Frailty: can (and should) we measure it in younger populations?

Written by Dr. Gemma Spiers, Senior Research Associate 


Frailty is a much talked about, but often poorly understood, concept. It has been defined as ‘an increased vulnerability to stressors’. In plain English, this means that older people who are frail may not bounce back from infections or other insults to their health, as well as younger people might do.  The concept of frailty rarely resonates with older people, but it does help clinicians and researchers to understand the mechanisms of ageing and identify people at risk of poor health outcomes. Routine measurement of frailty is now common in UK health care services.  Frailty is assessed by both primary care and hospital teams, to inform the delivery of care for people aged over 65 years.

There is now emerging interest in whether the concept of frailty can be used with younger populations who are vulnerable because of long-term health problems.  This is not altogether surprising. People who are more disadvantaged are likely to experience age-related health problems earlier in life. However, age thresholds within healthcare will exclude younger groups from an assessment of frailty.

This growing interest has prompted questions about how frailty is measured and identified in younger groups, and whether doing so makes any difference to younger patients’ health or the care that they receive. Our rapid review, published this month in BMJ Open, explored these questions. Our work shows that some frailty measures can predict important health outcomes in studies that include younger groups. However, more evidence is needed to clarify whether frailty measures can be used across the adult age spectrum. Critically, we found no evidence about whether assessing frailty in younger people has any impact on their care or health.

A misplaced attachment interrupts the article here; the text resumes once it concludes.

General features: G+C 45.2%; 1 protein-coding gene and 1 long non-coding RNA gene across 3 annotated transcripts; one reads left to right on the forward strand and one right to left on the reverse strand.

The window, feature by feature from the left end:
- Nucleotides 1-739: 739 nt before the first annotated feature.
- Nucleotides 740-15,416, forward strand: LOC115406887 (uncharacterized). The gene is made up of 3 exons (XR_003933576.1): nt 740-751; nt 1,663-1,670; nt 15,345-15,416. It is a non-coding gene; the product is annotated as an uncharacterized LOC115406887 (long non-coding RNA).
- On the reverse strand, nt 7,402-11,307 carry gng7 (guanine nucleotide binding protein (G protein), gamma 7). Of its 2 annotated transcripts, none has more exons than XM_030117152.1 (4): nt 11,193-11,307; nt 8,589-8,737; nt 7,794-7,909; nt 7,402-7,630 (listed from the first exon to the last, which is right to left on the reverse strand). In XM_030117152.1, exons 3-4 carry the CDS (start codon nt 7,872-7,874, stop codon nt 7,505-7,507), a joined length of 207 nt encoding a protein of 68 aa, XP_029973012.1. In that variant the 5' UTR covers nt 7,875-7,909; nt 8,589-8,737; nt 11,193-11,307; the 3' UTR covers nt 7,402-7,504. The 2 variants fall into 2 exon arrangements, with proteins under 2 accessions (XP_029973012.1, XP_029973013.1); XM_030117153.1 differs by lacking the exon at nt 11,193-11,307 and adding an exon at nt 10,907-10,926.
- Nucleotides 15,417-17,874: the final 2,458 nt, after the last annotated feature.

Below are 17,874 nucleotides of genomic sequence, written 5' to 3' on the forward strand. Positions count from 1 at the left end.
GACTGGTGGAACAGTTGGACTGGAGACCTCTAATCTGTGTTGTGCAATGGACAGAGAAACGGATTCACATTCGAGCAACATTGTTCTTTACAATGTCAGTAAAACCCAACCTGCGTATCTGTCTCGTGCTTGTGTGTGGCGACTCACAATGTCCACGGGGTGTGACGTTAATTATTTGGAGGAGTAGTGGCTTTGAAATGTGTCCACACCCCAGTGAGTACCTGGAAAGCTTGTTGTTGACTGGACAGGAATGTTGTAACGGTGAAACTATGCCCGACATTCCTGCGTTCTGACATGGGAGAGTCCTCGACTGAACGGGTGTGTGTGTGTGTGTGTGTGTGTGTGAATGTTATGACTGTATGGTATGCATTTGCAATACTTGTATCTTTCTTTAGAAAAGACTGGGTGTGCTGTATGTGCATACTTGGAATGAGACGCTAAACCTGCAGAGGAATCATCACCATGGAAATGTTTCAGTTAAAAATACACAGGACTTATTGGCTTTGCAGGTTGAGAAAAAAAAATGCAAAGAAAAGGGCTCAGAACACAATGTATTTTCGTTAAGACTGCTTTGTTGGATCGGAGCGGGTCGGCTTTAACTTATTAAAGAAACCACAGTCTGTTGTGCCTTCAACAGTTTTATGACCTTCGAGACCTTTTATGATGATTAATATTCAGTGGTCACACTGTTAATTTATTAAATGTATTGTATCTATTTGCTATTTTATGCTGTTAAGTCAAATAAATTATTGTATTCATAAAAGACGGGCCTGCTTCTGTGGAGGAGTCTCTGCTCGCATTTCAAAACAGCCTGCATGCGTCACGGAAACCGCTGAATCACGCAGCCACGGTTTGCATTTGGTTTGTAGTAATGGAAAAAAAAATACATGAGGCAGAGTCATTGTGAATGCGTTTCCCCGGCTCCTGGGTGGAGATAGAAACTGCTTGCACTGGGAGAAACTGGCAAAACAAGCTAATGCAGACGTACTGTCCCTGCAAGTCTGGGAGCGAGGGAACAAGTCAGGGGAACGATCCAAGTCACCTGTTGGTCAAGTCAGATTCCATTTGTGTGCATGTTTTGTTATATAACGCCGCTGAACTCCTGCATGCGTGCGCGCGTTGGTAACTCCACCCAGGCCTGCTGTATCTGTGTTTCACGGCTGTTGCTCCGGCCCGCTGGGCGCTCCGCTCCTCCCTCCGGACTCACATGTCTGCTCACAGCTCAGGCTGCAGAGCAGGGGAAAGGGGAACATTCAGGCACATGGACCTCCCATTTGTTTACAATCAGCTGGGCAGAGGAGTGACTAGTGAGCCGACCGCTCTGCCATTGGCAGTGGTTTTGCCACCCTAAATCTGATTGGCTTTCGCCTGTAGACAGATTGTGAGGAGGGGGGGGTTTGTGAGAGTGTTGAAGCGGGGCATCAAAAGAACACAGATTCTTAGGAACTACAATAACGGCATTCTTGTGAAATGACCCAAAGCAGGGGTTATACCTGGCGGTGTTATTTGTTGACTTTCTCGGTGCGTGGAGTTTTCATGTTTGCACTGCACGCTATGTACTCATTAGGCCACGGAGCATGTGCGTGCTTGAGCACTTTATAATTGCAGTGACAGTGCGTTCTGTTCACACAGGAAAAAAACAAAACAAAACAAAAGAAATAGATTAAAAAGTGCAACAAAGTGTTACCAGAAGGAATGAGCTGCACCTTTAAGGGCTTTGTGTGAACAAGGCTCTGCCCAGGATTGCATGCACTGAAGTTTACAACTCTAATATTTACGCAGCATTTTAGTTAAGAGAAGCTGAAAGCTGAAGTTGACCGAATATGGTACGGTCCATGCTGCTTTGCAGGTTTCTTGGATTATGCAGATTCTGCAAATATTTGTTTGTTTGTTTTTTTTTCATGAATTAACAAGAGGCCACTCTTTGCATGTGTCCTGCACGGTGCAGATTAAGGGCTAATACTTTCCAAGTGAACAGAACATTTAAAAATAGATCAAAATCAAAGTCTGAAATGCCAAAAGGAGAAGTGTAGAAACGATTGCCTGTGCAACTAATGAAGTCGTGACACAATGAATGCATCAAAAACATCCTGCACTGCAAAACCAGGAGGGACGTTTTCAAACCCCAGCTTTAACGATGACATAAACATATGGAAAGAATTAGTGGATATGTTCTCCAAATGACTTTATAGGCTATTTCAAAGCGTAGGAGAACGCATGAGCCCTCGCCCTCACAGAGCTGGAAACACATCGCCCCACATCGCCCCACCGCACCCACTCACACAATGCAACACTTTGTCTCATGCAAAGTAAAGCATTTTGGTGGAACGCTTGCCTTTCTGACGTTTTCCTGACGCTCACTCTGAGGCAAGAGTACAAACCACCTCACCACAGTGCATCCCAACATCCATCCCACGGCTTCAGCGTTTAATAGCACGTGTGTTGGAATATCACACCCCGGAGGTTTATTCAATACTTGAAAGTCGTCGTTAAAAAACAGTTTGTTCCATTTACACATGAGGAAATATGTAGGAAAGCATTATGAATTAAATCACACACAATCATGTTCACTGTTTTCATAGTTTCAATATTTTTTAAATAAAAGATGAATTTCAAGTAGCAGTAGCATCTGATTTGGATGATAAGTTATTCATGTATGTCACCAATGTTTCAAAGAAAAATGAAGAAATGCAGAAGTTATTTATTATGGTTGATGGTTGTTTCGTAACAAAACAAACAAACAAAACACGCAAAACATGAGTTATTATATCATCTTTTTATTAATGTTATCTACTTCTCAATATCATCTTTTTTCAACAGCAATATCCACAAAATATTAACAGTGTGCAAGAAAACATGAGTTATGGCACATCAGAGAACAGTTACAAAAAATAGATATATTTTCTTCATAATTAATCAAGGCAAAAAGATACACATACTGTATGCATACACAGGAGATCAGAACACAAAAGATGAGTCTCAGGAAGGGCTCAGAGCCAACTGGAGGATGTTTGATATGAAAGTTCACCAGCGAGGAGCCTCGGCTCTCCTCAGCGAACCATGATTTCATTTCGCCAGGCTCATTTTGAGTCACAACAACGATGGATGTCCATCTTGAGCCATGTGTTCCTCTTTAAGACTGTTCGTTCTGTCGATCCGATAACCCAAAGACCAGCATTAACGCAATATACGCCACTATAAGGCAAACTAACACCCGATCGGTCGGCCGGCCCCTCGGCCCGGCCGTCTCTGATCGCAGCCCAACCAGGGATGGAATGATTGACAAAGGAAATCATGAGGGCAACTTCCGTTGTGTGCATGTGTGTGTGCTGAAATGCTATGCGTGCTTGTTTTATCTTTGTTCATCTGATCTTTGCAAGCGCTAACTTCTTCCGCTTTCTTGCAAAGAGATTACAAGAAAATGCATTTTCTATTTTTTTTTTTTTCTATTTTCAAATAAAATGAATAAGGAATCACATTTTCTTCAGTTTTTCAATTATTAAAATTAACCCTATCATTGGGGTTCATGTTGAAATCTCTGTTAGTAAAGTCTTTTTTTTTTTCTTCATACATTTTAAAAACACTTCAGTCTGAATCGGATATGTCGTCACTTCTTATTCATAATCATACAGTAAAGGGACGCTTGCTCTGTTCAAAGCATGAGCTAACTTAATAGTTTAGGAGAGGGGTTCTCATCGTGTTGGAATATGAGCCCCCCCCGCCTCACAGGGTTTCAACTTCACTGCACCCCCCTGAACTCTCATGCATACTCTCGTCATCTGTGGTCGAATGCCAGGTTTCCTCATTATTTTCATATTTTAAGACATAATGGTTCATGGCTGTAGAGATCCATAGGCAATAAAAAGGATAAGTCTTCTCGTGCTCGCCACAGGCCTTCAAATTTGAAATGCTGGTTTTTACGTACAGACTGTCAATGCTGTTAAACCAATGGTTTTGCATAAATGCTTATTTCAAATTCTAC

Our review asked whether frailty can be measured in younger populations. But perhaps first we ought to ask should frailty be measured in younger groups? There is a broader issue to tackle with this topic. Is frailty – a construct used to further our understanding ageing – the same (and identifiable using existing tools) in younger populations?  Frailty assessments are commonly used in healthcare to identify older people who are vulnerable because of poor health. Taking the same approach with younger groups may be an attractive option. However, vulnerability from poor health manifests in different ways across the life-course. It is important to question whether a frailty assessment is a useful and valid way to assess this.

If we are to understand whether assessing frailty has a useful place within healthcare for younger populations, this is an important issue to consider. Alongside this, evidence is needed to tell us whether assessing frailty in younger groups makes any difference to patients’ health and the care they receive.

This post represents the views of the author and not those of the Older People and Frailty Policy Research Unit, Departments of Health and Social Care or the National Institute of Health and Care Research.


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